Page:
More debut deals prepped for ABS market
Bankers are readying at least two debut US asset-backed bonds for next week, looking for find investors seeking higher yielding paper and new names to buy.
De Lage Landen Finance (DLL), a unit of Netherlands-based Rabobank, is pre-marketing an inaugural agriculture equipment deal, while Wings Capital Partners is looking to make its debut with an aircraft trade.
Both should be well received, though they will have to compete with a host of other new issues preparing to launch as bankers look to get deals over the line before Thanksgiving.
Debut offerings have had a mixed response of late.
A consumer loan deal for Caribbean Financial Group - which began pre-marketing in September - finally priced Thursday after some changes were made to the deal’s terms. nL2N1MO01F
The relative conservative structures of these two latest debutants, however, should be a big positive, bankers said.
DDL’s US$501.5m issue consists of four tranches ranging in maturities from three months to 3.5 years.
“It’s been a while since we have seen a debut issue in the agricultural sector, especially one with such a strong parent,” said one banking source with knowledge of the trade.
Rabobank is rated Aa2 by Moody’s and A+ by S&P.
Even so, as a debut issuer DLL will likely have to offer a premium to similar bonds. The most obvious comparables are likely to be outstanding deals from CNH Equipment and John Deere, the banker said.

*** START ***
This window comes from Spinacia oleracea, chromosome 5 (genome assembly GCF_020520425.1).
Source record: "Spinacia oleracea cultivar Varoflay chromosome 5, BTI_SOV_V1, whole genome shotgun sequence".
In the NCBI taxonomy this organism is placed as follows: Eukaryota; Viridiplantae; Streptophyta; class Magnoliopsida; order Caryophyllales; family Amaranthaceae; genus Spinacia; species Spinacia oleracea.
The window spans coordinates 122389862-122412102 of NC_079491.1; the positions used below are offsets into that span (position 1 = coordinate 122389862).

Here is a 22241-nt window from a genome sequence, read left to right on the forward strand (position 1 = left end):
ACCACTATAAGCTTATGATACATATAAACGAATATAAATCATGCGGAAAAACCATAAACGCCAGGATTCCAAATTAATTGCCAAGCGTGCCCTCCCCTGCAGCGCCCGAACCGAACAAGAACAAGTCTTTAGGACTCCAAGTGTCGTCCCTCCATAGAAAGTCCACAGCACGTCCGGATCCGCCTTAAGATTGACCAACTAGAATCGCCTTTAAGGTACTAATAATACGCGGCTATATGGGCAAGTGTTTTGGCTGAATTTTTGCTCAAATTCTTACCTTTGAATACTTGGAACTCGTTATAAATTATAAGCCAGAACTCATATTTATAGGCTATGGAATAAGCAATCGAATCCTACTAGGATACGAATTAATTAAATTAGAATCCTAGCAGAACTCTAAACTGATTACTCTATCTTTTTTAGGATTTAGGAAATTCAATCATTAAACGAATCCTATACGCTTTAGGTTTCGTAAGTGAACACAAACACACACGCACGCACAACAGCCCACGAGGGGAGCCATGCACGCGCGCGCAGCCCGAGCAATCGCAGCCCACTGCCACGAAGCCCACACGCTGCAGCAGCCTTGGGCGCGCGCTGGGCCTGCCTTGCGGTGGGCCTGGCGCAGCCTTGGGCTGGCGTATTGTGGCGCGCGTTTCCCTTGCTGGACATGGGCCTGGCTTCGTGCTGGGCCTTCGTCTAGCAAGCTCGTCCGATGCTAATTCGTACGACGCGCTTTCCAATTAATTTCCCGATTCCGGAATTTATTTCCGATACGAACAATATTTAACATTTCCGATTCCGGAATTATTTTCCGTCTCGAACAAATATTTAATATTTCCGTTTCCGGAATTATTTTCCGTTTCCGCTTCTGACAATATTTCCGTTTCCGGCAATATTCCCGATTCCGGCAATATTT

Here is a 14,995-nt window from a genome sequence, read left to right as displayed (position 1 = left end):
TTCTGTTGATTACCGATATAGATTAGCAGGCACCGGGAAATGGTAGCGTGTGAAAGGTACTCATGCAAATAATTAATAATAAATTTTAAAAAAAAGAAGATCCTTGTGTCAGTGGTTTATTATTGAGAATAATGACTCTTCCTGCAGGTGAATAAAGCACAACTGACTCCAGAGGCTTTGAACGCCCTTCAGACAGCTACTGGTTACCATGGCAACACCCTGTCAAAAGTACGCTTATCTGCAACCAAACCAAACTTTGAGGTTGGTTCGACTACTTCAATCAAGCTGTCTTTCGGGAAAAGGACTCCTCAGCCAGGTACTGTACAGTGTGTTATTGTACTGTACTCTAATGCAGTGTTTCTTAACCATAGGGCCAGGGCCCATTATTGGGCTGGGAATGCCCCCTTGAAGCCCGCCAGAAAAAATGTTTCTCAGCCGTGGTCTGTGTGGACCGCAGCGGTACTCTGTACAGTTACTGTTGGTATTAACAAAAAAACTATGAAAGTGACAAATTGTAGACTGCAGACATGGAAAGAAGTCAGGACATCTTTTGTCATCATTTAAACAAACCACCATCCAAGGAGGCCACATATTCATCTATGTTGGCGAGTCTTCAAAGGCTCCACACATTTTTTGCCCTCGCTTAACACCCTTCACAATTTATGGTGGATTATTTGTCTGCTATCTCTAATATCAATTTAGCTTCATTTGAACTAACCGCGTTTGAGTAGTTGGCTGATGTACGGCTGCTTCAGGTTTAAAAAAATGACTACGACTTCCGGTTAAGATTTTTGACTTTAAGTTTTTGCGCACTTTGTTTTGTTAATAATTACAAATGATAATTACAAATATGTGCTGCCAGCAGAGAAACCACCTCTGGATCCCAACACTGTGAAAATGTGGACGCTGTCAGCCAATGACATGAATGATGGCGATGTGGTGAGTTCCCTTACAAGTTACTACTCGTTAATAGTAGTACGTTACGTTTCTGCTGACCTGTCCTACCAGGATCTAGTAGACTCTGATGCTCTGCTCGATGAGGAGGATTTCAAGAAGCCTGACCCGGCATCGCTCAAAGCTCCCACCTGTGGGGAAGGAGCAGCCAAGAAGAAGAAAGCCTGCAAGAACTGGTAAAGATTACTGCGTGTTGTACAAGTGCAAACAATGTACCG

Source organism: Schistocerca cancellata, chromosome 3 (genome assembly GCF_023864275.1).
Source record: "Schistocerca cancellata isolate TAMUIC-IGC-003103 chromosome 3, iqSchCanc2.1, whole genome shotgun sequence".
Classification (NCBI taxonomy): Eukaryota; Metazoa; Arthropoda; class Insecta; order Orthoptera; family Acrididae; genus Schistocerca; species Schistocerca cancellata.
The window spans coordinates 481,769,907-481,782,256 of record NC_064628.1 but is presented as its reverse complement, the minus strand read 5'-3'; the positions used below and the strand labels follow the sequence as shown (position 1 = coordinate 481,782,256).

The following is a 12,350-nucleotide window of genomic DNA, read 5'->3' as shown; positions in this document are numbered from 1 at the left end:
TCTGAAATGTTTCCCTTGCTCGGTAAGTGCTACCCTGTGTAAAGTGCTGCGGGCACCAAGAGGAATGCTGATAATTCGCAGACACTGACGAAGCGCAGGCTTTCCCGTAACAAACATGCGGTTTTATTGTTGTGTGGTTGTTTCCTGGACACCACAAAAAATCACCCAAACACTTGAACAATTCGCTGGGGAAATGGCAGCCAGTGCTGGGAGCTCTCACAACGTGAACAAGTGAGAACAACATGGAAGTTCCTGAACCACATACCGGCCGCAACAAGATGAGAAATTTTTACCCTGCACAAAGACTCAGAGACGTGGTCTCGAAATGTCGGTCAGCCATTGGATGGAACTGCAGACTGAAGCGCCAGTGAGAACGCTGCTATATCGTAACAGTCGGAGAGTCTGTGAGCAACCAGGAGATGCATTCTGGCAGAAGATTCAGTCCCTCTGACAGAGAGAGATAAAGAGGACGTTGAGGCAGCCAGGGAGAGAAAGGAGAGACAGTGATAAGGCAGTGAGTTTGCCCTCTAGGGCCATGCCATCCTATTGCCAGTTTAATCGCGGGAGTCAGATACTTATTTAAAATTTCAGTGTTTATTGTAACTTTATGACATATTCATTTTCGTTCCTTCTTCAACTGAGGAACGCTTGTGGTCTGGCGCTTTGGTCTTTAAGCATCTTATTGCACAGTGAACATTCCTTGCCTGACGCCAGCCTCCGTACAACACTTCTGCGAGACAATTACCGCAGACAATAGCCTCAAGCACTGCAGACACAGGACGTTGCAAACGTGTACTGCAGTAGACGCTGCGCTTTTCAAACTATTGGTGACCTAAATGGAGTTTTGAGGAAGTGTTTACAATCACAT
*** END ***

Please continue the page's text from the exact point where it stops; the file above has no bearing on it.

They last came to the ABS market in July. As part of those transactions, John Deere sold a US$250m Triple A rated 2.38-year bond at iSwaps plus 15bp, while CNH sold a US$221.5m 2.63-year tranche at iSwaps plus 22bp.
Whispers on the comparable US$155m 2.35-year tranche from DLL are heard slightly higher at iSwaps plus 35bp, one investor told IFR.
Unlike other US agricultural equipment securitizations, the DLL transaction includes lease contracts and has exposure to residual value risk, Moody’s said. Other equipment ABS deals are purely backed by loans, the banker said.
The rating agency noted several positives on the trade, including the experience of DLL, which has originated loans and leases for more than 20 years.
“It will probably come cheaper to other equipment deals and the credit enhancement is good. It’s pretty well structured,” the investor said. The initial over-collateralization is 10.3%.
The deal, expected to price next week, will give DDL diversifcation of funding with a foot in the ABS market.
Credit Suisse structured the deal and is leading the transaction alongside JP Morgan.
Pre-marketing is also under way for a US$480.067m aircraft deal called WAVE 2017-1 for Wings Capital Partners. Goldman Sachs structured that trade and is a bookrunner with Credit Agricole and Wells Fargo.
Proceeds will be used to acquire 19 aircraft on lease to 17 lessees in 14 countries, according to a pre-sale report from Kroll. The majority of the aircraft are narrow-body models that tend to be more liquid, Kroll said.
The deal follows another debut aircraft issue in the ABS sector for Aergo Capital which priced this week.
The Aergo deal, led by Goldman Sachs, took a while to work through the market, partly because of the countries in the collateral pool, which included Pakistan.
“It’s hard for us to understand the risk involved in those kinds of countries,” said the investor.
But he said he was more comfortable with the risk in the Wings deal. Indonesia, Colombia and Ireland are the three largest country concentrations by value, Kroll said.
After the busiest month for ABS supply since the financial crisis, with US$30.629bn priced in October, bankers are now preparing another deal spree.
A surge of new issues is expected to be officially announced next week, including from the auto, student loan and consumer loan sectors.